Divers

  • Les alertes de sécurité sont ignorées à cause de notre cerveau (Génération NT: logiciels)
    Intervenant au mauvais moment, les alertes de sécurité sur ordinateur seraient tout simplement ignorées. Notre cerveau n'affectionne pas le multitâche.
  • Intel travaille avec ARM pour leur graver des puces en 10nm (MacBidouille)

    Intel et ARM ont publié un même communiqué de presse dans lequel on apprend que les deux sociétés se sont rapprochées. Ainsi, elles vont travailler ensemble pour pouvoir produire des puces ARM gravées en 10nm FinFET dans les usines Intel.

    C'est un revirement sans précédent pour Intel qui avait, à quelques rares exceptions près, refusé de produire des puces d'autres sociétés dans ses usines et en tout cas jamais des produits concurrents. Mais depuis la donne a changé et Intel a fait preuve de pragmatisme.

    Pour commencer, Intel semble avoir compris qu'il lui était dans un avenir proche impossible de concurrencer ARM sur son marché de prédilection, les puces mobiles. D'ailleurs Intel a mis en pause ses efforts dans ce domaine.
    Ensuite, on s'approche de plus en plus du moment où il sera impossible de graver plus fin. Chaque nouveau saut de finesse est plus coûteux et plus problématique, ce qui le rend plus long et complexe. Cela permet aux autres fondeurs de se rapprocher de ce que propose Intel.

    En acceptant les clients ARM, Intel a donc moins d'inconvénients qu'avant tout en ayant l'immense avantage de piquer des clients aux autres fondeurs et d'engranger chaque année sur ce business des milliards de dollars dédaignés jusqu'à maintenant.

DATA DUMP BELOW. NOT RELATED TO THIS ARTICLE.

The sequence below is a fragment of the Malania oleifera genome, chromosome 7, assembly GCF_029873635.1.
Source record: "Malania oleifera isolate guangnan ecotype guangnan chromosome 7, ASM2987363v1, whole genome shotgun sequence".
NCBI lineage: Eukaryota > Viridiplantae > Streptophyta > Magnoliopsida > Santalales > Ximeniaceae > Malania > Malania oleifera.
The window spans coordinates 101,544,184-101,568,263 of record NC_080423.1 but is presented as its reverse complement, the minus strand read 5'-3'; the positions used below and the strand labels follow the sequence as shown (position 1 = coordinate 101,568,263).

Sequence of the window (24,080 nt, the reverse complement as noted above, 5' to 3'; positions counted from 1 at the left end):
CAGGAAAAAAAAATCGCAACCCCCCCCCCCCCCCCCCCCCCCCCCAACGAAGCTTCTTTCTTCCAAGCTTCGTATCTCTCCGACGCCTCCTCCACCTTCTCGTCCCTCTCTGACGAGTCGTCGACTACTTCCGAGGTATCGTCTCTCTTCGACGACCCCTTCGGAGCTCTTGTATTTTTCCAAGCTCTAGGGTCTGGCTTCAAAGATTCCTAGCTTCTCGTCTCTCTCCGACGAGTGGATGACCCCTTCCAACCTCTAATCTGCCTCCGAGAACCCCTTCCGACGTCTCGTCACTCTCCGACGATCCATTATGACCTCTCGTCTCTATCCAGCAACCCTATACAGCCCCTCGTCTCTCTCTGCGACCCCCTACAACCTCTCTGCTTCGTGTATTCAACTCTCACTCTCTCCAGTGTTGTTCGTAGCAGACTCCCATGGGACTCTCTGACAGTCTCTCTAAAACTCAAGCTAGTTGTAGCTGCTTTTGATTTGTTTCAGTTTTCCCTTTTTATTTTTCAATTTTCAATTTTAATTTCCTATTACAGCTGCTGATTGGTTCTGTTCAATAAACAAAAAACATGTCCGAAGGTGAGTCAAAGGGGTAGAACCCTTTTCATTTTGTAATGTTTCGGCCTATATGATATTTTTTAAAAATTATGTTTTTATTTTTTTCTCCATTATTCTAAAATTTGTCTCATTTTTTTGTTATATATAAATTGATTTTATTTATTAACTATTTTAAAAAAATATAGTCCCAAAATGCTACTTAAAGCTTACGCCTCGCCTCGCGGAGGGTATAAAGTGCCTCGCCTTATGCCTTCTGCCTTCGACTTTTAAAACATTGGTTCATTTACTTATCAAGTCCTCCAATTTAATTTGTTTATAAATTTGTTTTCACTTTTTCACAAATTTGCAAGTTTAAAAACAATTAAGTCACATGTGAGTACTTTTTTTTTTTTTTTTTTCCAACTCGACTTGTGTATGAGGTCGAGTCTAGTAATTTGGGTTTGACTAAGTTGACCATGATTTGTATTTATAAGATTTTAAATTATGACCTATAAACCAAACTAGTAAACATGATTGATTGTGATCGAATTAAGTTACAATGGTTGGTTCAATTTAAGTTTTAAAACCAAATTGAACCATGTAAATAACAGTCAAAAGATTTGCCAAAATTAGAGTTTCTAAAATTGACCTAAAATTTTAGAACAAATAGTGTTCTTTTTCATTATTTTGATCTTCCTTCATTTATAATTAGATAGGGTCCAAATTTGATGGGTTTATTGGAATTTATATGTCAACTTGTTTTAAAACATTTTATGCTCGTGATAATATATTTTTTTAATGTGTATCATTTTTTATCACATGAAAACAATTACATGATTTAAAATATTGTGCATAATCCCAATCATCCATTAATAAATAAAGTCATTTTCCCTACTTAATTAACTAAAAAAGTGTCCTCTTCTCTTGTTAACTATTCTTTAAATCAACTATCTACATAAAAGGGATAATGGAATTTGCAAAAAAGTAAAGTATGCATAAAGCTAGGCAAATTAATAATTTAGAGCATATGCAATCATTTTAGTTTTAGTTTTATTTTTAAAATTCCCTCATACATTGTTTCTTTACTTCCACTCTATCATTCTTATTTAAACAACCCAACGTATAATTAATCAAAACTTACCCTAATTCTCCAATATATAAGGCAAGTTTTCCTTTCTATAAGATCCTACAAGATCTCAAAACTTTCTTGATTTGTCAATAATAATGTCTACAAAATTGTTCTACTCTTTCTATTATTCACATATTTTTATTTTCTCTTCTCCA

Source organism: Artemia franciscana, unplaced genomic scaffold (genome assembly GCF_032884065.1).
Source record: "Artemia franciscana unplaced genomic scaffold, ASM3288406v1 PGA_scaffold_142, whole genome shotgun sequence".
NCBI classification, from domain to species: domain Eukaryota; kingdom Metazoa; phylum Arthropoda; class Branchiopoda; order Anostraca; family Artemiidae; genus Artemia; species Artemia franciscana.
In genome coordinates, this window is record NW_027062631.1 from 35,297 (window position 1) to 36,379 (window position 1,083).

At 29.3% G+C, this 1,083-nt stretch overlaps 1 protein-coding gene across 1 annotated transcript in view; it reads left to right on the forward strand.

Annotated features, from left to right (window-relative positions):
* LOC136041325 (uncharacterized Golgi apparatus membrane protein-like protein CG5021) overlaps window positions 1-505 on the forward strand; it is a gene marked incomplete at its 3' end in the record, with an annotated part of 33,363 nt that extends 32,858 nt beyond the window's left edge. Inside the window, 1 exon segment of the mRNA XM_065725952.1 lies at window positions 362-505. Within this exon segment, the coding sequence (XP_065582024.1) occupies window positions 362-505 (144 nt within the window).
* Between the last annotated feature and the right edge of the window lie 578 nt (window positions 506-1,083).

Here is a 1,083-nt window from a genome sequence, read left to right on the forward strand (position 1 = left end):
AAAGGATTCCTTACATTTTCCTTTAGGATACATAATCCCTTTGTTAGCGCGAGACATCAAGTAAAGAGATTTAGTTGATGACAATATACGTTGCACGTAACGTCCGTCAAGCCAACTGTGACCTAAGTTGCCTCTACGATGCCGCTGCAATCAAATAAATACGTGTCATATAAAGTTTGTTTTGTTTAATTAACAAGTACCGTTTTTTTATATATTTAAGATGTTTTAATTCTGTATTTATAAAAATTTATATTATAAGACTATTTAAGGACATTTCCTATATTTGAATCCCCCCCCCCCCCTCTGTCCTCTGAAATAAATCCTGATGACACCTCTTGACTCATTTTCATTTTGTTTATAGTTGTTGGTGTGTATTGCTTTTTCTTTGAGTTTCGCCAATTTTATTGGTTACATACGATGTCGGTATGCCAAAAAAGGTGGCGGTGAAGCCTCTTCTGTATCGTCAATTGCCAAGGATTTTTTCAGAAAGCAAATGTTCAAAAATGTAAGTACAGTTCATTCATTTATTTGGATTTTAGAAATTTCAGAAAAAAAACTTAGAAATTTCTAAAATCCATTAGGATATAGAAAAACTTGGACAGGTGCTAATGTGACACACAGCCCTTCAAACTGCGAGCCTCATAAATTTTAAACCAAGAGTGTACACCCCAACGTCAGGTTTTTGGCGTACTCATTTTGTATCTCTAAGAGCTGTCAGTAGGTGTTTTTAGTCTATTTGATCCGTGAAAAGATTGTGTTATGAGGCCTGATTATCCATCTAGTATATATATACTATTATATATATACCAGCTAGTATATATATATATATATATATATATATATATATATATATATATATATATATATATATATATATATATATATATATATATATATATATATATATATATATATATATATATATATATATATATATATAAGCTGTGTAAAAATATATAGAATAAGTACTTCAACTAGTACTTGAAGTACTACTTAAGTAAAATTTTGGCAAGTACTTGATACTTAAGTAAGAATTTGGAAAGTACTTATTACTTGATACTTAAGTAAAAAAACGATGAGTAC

Il n'est donc plus impossible de penser qu'Apple pourrait faire produire une génération future de puces Ax (d'ici 2018 ou 2019) par Intel.

    Nous présumons même qu'Intel mettra le paquet sur cette possibilité et sera très concurrentiel. Si la société arrive à affaiblir les autres fondeurs, elles les forcera à ralentir leur R&D et aura même un certain pouvoir (relatif mais réel) face à AMD.

    [MàJ du 27/08/2016] Selon Nikkei Intel pourrait se lancer dans la production de puces Ax dès 2018 ou 2019. Le fondeur qui a ravalé sa fierté dans ce domaine et fait preuve de pragmatisme pourrait alors décrocher un contrat annuel pesant plusieurs milliards de dollars et faire un tort considérable à TSMC, de quoi ensuite lui piquer d'autres contrats juteux.

  • Spotify punit les artistes ayant donné une exclusivité à Apple (MacBidouille)

    Il y a deux jours nous vous parlions de la décision d'Universal Music de ne plus vendre donner d'exclusivité (temporaire) à des plateformes comme Apple Music.
    Bloomberg nous apprend que Spotify le concurrent acharné d'Apple Music a averti Majors et artistes qu'elles procèderait à des mesures de rétorsion si elles donnaient une exclusivité à ses concurrents. Dans ce cas, une fois sur Spotify les morceaux de ces artistes ne seraient plus proposés dans les listes de lectures mises en avant et le classement serait biaisé afin de faire tomber ces morceaux tout en bas.

    Sans donner un avis sur ces pratiques, on voit à quel niveau la guerre est totale entre tous ces acteurs et on se rend surtout compte que les artistes, si élégamment mis en avant ne sont que des produits commerciaux que l'on va mettre ou retirer des têtes de gondole en fonction de ce qu'ils peuvent rapporter à l'enseigne.

  • Tim Cook vient de toucher un joli bonus pour ses 5 ans chez Apple (MacBidouille)